Monday, September 24, 2007

embracing vulnerability

I was asked to write an article for the 'ministry women' section of our church network's leadership newsletter. I thought I'd preview it here:

In scripture there are three specific ‘headship’ relationships. I Corinthians 11:13 tells us “Now I want you to realize that the head of every man is Christ, and the head of the woman is man, and the head of Christ is God.” In each of these cases, the head is in place to offer strength to the one in the more vulnerable role. In relation to God, Christ, when he walked the earth, and in order to fulfill his role as savior, took on the vulnerable position. In relation to Christ, man, still here on earth, while Christ is seated at the right hand of the Father in heaven, is too in the place of vulnerability. In the same way, women, in relation to men, are more vulnerable. While one role may seem more valued – often by worldly standards the one of strength – in kingdom mindset, it takes both the strength and the vulnerability to bring about the fullness of God’s plan.

While on the surface it may appear that the person with strength is the ‘out in front’, or more necessary one, if we look at roles in the context of these three relationships, we see that one cannot accomplish the task alone. This should encourage us as women, to draw our strength from Christ’s model of vulnerability, as we embrace our position. Let me point out though, that this does not exclude or negate women as leaders. Quite the contrary. Also in each of the above relationships, the vulnerable one is called up to a place of shared authority and reign alongside the head. It actually calls women to do something that can, at times, be almost terrifying…allow ourselves to be fully vulnerable AS leaders. Usually leadership roles are the most costly; it cost Jesus his very life as he lived out his vulnerable role of servant leader on this earth. When we allow ourselves to be tender, transparent and completely vulnerable as leaders we chance exposing all our shortcomings and flaws and open ourselves and our families to public scrutiny. But it is through fully embracing our positional authority of complementing strength with vulnerability that the grace of God, and in fact his very nature, is displayed to the world.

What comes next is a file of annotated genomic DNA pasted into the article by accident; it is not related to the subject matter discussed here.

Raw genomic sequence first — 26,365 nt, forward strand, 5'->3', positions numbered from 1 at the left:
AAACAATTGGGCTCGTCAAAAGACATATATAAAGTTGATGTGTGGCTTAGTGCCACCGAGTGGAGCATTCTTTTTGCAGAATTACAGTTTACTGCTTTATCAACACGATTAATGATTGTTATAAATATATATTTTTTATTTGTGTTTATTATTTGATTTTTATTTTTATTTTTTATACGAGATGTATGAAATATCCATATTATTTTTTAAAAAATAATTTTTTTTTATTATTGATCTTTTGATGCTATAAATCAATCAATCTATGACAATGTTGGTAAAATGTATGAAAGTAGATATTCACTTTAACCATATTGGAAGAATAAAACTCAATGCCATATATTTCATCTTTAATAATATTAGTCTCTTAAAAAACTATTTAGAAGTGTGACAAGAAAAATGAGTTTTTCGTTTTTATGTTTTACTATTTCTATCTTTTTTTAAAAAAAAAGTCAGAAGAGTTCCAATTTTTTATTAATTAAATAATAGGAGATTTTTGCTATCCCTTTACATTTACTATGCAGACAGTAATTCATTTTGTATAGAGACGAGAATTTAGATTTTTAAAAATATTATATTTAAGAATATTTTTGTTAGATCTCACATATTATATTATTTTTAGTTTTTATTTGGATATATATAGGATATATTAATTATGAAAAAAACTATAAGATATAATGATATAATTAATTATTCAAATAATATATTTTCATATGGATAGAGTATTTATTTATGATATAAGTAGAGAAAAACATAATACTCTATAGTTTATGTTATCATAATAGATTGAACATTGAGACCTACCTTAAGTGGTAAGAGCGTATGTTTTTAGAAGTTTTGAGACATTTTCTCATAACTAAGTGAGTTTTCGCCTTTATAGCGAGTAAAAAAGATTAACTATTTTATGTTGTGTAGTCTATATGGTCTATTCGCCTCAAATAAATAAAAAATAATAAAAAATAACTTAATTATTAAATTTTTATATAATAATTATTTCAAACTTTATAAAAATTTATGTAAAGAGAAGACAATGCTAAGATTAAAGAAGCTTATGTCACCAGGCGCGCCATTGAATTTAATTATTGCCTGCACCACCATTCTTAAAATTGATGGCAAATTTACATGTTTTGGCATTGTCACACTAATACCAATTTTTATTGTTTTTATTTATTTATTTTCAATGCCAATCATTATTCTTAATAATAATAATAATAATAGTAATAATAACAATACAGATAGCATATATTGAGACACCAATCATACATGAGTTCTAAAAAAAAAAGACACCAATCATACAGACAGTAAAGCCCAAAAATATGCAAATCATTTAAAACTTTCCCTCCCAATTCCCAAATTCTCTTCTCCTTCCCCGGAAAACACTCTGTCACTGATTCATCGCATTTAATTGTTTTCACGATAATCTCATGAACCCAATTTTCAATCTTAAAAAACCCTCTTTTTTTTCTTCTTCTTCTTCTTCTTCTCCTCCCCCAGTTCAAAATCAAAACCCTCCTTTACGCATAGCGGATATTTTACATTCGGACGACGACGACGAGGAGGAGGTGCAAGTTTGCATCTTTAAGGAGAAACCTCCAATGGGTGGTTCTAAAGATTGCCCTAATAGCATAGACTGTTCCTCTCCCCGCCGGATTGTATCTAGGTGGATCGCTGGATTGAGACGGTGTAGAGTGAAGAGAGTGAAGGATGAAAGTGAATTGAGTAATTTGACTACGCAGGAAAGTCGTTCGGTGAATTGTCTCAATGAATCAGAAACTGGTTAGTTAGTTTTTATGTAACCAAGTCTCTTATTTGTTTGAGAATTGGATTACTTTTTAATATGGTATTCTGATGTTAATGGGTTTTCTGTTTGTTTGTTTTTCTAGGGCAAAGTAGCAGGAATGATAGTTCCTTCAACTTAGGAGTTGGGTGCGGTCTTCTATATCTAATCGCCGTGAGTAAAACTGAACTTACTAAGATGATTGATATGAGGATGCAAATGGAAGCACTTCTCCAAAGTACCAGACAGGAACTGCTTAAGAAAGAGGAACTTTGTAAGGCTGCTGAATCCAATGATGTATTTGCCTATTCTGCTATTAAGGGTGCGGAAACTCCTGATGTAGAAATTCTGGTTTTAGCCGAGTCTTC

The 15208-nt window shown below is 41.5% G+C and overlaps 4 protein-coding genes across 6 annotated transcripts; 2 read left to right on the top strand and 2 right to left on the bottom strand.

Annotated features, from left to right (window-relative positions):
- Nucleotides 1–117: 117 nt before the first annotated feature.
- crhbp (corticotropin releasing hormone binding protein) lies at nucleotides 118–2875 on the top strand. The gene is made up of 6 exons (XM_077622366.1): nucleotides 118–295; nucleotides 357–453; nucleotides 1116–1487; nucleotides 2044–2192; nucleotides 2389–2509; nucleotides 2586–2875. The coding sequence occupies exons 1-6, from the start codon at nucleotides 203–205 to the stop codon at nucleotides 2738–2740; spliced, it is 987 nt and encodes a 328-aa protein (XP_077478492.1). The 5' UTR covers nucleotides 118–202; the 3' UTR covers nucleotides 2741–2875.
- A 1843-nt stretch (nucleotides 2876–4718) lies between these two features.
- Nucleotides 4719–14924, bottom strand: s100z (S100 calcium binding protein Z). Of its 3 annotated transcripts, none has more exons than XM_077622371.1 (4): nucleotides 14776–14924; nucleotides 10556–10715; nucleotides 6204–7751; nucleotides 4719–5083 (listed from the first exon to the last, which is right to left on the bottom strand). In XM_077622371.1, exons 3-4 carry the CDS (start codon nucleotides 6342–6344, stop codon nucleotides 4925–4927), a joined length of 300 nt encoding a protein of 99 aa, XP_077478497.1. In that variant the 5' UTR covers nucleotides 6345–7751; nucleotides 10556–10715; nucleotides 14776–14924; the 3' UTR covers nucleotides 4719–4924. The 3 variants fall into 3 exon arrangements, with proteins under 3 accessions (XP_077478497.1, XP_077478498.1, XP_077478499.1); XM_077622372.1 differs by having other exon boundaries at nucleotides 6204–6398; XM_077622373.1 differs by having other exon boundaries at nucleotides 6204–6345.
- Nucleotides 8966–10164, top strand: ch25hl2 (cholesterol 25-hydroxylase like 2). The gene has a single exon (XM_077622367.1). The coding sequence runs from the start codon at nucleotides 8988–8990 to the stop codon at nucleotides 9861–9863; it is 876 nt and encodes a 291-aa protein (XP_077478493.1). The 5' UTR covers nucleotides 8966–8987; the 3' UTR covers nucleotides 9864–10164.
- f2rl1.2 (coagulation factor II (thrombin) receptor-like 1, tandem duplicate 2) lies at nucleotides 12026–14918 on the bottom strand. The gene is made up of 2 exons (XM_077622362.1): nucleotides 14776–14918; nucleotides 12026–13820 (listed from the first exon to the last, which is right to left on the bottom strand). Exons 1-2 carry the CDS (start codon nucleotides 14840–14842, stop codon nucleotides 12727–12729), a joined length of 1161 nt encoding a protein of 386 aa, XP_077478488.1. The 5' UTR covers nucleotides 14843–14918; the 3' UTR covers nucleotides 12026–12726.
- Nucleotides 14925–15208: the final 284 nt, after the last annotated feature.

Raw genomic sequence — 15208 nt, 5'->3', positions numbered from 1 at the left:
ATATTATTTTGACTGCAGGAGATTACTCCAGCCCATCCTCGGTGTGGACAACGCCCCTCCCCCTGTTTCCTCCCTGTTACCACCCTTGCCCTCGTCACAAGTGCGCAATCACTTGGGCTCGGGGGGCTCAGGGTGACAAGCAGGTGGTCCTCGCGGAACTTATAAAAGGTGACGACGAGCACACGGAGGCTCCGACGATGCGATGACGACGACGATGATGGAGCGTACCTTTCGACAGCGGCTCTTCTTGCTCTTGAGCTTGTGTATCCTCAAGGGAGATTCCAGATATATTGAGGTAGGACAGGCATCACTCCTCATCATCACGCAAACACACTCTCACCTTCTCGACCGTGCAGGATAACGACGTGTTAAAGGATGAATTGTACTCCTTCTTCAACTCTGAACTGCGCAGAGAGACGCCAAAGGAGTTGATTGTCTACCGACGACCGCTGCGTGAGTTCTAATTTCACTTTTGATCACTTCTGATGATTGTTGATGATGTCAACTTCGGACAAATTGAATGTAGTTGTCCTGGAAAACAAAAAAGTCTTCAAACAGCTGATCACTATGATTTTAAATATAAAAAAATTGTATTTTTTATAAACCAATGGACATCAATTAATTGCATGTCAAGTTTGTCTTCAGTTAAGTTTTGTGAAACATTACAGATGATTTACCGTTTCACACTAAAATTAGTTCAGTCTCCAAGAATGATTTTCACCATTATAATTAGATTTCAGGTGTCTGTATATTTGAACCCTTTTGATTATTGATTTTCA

1 comment:

Zoanna said...

I've heard something about "men may be the head, but woman is the neck!"

Seriously, although you and I differ on women in leadership, I fully agree with you on the main thrust of this article. Strength and vulnerability are essential companions. Without strength in leaders, followers feel vulnerable. Without vulnerability, leaders are perceived as arrogant or self-sufficient, both of which shouldn't be named among any Christian ever.